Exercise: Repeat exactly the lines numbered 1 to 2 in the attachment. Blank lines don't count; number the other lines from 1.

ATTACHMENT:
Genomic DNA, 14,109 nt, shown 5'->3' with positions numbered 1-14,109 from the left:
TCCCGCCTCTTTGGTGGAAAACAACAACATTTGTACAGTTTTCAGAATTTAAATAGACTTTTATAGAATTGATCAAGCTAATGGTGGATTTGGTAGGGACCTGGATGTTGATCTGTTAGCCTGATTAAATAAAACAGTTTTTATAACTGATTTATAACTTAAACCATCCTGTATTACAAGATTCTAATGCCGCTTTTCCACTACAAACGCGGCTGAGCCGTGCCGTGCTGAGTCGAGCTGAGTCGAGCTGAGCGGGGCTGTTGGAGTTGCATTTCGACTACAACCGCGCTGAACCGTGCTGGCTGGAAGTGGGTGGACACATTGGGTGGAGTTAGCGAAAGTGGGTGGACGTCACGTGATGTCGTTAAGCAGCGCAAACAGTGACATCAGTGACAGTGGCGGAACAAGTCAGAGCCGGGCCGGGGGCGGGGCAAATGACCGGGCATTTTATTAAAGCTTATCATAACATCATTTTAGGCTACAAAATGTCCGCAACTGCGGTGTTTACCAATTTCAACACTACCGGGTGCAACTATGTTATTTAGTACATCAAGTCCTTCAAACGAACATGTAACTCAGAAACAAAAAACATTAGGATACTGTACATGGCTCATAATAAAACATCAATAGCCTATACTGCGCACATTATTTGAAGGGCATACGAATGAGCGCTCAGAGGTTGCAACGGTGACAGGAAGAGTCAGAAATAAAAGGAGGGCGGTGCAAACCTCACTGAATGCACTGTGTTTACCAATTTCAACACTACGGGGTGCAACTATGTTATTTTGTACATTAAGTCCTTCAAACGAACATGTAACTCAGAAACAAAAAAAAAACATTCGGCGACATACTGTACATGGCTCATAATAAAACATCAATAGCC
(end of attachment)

Genomic DNA, 14,109 nt, shown 5'->3' with positions numbered 1-14,109 from the left:
TCCCGCCTCTTTGGTGGAAAACAACAACATTTGTACAGTTTTCAGAATTTAAATAGACTTTTATAGAATTGATCAAGCTAATGGTGGATTTGGTAGGGACCTGGATGTTGATCTGTTAGCCTGATTAAATAAAACAGTTTTTATAACTGATTTATAACTTAAACCATCCTGTATTACAAGATTCTAATGCCGCTTTTCCACTACAAACGCGGCTGAGCCGTGCCGTGCTGAGTCGAGCTGAGTCGAGCTGAGCGGGGCTGTTGGAGTTGCATTTCGACTACAACCGCGCTGAACCGTGCTGGCTGGAAGTGGGTGGACACATTGGGTGGAGTTAGCGAAAGTGGGTGGACGTCACGTGATGTCGTTAAGCAGCGCAAACAGTGACATCAGTGACAGTGGCGGAACAAGTCAGAGCCGGGCCGGGGGCGGGGCAAATGACCGGGCATTTTATTAAAGCTTATCATAACATCATTTTAGGCTACAAAATGTCCGCAACTGCGGTGTTTACCAATTTCAACACTACCGGGTGCAACTATGTTATTTAGTACATCAAGTCCTTCAAACGAACATGTAACTCAGAAACAAAAAACATTAGGATACTGTACATGGCTCATAATAAAACATCAATAGCCTATACTGCGCACATTATTTGAAGGGCATACGAATGAGCGCTCAGAGGTTGCAACGGTGACAGGAAGAGTCAGAAATAAAAGGAGGGCGGTGCAAACCTCACTGAATGCACTGTGTTTACCAATTTCAACACTACGGGGTGCAACTATGTTATTTTGTACATTAAGTCCTTCAAACGAACATGTAACTCAGAAACAAAAAAAAAACATTCGGCGACATACTGTACATGGCTCATAATAAAACATCAATAGCC